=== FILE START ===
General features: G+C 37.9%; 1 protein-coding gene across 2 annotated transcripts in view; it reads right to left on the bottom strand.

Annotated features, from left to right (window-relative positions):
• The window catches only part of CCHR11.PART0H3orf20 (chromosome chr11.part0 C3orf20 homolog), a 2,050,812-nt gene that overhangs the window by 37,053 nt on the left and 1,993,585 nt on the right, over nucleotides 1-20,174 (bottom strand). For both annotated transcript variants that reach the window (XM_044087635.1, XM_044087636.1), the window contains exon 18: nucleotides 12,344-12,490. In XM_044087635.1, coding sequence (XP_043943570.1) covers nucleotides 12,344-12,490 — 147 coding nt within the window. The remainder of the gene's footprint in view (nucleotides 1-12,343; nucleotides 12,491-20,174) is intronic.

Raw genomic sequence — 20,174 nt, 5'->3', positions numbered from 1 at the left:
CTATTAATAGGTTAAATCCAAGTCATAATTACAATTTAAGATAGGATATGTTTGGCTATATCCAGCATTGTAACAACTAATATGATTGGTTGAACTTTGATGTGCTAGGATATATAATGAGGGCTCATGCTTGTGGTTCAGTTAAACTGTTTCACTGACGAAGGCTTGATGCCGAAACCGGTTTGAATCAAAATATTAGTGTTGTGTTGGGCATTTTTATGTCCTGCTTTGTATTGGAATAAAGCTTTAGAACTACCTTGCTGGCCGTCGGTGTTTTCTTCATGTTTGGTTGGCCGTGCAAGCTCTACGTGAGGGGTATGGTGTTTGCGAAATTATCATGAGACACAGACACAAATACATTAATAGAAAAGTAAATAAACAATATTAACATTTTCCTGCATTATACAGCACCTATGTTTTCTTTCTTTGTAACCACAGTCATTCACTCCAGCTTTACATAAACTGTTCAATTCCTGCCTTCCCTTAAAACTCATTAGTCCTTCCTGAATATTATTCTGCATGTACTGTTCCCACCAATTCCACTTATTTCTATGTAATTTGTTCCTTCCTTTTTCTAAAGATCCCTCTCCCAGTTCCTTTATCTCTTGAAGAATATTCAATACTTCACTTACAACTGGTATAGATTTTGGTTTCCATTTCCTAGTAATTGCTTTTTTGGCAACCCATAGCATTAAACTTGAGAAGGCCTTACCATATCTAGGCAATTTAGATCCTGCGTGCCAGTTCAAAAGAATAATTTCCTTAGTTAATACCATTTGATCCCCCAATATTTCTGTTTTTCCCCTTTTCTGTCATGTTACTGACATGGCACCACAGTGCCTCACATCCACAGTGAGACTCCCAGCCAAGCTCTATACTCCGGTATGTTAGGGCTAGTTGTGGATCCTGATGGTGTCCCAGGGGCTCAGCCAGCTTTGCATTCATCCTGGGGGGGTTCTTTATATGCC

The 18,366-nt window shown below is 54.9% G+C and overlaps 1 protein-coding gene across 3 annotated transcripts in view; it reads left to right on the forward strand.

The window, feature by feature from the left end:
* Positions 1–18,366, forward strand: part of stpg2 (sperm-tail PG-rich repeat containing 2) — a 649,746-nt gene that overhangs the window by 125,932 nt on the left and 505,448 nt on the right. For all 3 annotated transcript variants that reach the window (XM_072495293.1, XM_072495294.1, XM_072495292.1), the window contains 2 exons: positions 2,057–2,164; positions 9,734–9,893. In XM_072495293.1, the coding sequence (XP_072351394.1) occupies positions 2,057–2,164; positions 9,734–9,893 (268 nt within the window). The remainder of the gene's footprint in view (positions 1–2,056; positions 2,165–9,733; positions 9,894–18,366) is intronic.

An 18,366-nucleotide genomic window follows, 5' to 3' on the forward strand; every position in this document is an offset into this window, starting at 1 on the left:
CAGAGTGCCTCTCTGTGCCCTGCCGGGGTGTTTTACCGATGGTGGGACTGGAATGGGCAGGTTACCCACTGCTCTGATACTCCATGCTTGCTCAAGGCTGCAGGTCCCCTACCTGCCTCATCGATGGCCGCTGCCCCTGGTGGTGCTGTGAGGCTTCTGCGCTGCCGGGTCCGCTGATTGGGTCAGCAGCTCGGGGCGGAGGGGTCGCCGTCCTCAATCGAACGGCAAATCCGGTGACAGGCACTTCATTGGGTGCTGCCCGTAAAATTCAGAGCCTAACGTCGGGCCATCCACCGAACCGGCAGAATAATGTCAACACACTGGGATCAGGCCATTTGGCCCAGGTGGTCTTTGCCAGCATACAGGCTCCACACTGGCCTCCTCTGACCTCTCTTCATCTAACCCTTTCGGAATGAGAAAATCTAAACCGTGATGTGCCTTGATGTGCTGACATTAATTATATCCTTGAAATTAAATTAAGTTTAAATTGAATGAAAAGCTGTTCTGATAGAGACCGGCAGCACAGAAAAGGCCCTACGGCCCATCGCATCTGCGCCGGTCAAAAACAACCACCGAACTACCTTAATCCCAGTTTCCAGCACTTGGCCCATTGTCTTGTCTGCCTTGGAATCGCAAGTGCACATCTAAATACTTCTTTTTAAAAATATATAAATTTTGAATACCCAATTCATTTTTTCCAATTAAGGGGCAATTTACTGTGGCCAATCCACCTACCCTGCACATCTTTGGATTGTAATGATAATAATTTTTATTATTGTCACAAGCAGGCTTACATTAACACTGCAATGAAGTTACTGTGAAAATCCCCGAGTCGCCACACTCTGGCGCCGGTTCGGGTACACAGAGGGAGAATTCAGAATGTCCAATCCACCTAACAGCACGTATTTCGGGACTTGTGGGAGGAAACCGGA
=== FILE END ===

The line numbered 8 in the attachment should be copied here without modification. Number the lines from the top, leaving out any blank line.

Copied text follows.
* Positions 1–18,366, forward strand: part of stpg2 (sperm-tail PG-rich repeat containing 2) — a 649,746-nt gene that overhangs the window by 125,932 nt on the left and 505,448 nt on the right. For all 3 annotated transcript variants that reach the window (XM_072495293.1, XM_072495294.1, XM_072495292.1), the window contains 2 exons: positions 2,057–2,164; positions 9,734–9,893. In XM_072495293.1, the coding sequence (XP_072351394.1) occupies positions 2,057–2,164; positions 9,734–9,893 (268 nt within the window). The remainder of the gene's footprint in view (positions 1–2,056; positions 2,165–9,733; positions 9,894–18,366) is intronic.